Explode the Code 1 Nathalie showed an interest in writing much earlier.  When she was 3, we started using the Explode the Code programme to teach her to read.  We did this primarily because The Home Library was selling Explode the Code but we had not yet “test driven” it!  😀  So she was our guinea pig.  Since the programme also taught handwriting, we just used it for both reading and writing.  And her letters are coming along nicely, thank you.  🙂 

Now at 4 and 3 months, she is a very motivated writer and writes on her own every day.  I had earlier blogged about her writing “wus the wos a dog” for “once there was a dog”, and last week she wrote “wut dus a jraf et” for “what does a giraffe eat?”  Very amusing, this child.  🙂

Prepared Copywork

Last year, I stopped using all programmes with the two older ones and prepared my own copywork selections.  For each school week, I picked one Bible verse, one poem, one famous saying or idiom and one extract from a book we have enjoyed, and Alethea and Timothy copied from my selections onto lined paper. 

Since Tim was starting out with rather BIG handwriting, I printed out my own lines which I made using Microsoft Word and reduced the width of the lines progressively to force his letters to get smaller.  Alethea did her copywork into an exercise book we bought from Popular Bookshop.  Not the ones with the boring brown cover, since those SO remind me of my school days!  Ha ha ha.  Ours has a green cover.  Tim started copying into the same type of exercise book this year.

If someone can help me figure out how to post a pdf file on this WordPress blog site so that our readers can download it and use, I would be more than happy to post a sample of our copywork selections.  😀

Italics: Beautiful Handwriting for Children (www.pennygardner.com)

Recently Alethea expressed an interest in learning cursive writing.  I had heard a lot about Penny Gardner’s Italics programme since she is a proponent of the Charlotte Mason philosophy and I’m an avid follower 🙂 and thought we would give it a shot.  I ordered it online at her website (it is an 8 US dollar ebook which you can reproduce for your family’s use, so a steal if you have multiple children!) and only yesterday printed it out and bound it for Alethea to start using when Baby #4 arrives next month.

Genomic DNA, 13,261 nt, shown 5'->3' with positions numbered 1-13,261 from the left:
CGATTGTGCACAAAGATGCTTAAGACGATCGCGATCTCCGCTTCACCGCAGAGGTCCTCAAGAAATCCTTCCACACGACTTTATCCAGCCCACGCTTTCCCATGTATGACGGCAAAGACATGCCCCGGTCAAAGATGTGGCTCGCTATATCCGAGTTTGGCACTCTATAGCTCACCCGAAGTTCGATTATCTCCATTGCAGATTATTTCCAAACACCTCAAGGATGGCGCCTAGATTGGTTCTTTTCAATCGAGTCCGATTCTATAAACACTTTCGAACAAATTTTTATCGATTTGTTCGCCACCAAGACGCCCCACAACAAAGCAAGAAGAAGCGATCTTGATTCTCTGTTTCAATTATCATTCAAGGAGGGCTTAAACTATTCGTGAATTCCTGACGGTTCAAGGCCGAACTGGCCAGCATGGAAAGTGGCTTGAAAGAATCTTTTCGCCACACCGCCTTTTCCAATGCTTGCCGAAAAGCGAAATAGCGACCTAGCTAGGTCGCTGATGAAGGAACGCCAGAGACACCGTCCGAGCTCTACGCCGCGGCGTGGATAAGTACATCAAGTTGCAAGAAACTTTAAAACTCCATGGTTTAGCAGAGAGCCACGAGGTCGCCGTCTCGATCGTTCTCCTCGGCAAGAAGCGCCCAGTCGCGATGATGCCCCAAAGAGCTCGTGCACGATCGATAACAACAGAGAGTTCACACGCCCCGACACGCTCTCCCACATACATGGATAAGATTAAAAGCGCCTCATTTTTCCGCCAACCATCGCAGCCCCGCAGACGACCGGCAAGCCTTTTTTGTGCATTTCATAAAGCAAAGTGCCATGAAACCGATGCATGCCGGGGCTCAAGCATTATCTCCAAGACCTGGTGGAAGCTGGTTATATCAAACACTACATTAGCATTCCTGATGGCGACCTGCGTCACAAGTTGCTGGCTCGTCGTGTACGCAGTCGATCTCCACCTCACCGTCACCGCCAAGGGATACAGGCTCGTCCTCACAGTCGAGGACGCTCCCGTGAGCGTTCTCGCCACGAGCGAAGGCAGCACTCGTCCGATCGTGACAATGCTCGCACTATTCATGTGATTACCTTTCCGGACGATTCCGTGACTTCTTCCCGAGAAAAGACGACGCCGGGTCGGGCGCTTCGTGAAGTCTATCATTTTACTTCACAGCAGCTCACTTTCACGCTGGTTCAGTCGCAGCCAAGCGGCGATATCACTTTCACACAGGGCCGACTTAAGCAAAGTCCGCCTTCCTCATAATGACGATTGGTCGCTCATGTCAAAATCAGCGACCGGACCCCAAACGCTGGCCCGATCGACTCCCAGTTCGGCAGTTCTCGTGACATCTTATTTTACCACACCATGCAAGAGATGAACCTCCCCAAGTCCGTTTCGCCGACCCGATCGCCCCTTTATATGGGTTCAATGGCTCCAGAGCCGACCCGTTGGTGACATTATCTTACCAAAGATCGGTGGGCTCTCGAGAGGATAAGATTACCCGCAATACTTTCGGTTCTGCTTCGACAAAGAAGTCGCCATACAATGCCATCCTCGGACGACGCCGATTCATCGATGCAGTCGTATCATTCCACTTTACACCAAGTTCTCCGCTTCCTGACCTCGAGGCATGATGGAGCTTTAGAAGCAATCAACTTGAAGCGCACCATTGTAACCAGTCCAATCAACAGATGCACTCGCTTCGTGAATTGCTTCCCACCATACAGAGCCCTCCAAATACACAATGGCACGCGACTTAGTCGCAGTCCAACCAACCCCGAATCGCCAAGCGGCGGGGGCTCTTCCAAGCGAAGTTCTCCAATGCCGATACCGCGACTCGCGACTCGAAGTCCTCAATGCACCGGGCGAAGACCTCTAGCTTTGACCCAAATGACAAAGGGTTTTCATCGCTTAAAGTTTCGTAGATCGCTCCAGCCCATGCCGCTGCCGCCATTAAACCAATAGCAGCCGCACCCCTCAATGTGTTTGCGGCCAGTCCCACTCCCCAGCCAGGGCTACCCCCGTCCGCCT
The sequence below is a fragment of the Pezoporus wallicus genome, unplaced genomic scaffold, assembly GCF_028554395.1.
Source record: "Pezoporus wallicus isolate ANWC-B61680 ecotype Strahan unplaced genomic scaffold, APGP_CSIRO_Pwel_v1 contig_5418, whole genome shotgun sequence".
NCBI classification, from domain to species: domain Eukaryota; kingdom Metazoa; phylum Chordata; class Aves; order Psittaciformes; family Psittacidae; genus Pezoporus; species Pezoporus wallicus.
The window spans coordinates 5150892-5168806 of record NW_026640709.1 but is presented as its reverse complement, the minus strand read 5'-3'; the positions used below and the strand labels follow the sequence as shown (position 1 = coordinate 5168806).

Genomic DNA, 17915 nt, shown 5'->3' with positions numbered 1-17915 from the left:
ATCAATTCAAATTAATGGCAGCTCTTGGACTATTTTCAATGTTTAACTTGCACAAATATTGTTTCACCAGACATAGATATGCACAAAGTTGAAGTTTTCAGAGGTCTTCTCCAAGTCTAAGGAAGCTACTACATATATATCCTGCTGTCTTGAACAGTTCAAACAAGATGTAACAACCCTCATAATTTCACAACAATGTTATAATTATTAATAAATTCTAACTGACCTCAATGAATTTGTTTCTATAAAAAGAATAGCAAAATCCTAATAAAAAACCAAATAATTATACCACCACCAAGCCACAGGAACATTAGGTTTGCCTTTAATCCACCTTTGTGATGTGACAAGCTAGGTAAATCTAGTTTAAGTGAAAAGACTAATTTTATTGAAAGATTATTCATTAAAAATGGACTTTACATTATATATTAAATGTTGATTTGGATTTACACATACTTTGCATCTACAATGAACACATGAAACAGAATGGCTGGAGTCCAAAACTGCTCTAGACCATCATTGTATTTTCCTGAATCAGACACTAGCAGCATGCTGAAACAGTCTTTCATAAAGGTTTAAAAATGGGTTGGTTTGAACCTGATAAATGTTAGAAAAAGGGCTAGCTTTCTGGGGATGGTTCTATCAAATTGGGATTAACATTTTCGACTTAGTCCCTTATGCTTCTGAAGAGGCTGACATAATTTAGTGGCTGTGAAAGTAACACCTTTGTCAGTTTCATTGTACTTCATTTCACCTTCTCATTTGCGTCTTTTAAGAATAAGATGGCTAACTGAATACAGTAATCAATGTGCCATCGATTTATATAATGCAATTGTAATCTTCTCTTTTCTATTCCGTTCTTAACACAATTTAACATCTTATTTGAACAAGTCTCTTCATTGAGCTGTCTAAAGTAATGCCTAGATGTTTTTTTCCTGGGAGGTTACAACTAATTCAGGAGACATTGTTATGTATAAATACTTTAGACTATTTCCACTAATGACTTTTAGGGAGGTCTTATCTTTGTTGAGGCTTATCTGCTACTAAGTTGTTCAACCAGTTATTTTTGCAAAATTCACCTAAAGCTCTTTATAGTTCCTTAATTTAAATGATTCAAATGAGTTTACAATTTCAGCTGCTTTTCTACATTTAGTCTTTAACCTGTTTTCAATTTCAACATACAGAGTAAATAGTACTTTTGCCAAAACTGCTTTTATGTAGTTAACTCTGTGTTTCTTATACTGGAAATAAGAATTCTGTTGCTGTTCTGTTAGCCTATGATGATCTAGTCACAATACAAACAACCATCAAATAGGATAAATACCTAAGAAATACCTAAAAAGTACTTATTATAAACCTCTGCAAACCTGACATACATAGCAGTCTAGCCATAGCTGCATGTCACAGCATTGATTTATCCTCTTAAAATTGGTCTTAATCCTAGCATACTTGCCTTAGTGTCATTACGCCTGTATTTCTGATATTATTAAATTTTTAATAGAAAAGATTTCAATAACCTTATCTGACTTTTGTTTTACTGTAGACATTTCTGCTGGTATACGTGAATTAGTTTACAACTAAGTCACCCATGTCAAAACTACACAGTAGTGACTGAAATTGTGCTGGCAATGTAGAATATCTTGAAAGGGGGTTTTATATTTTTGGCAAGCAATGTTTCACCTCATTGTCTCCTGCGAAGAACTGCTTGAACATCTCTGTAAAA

[Note to self: I really should blog about all the things I have lined up for the children to do when baby comes.  Next blog perhaps … ]

If you would like to see what this programme looks like, check out the following videos in which Penny Gardner actually teaches through the book lesson by lesson!  I have picked one video for basic and one for cursive writing.

Online Resources

There are many online resources for handwriting.  Here are some to look up:

http://www.donnayoung.org/penmanship/paper.htm – Donna Young is the “queen” of homeschooling forms so you’ll find lots more on this site.

http://www.first-school.ws/theme/printables/writing-paper/handwriting.htm – This site also has worksheets for alphabets, common words, numbers etc.

http://www.handwritingforkids.com/handwrite/manuscript/javascripts/_my8linestext.htm – This one’s a really cool site where you can type in the words you want your child to write and it will generate a worksheet for you!

Happy Writing!

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Responses

  1. Hello from Pakistan!

    Guess what? I am trying out Penny Gardner’s Italics, Beautiful Handwriting for Children too! I am hoping this, coupled with the First Language Lessons I got from you will help Ms M 🙂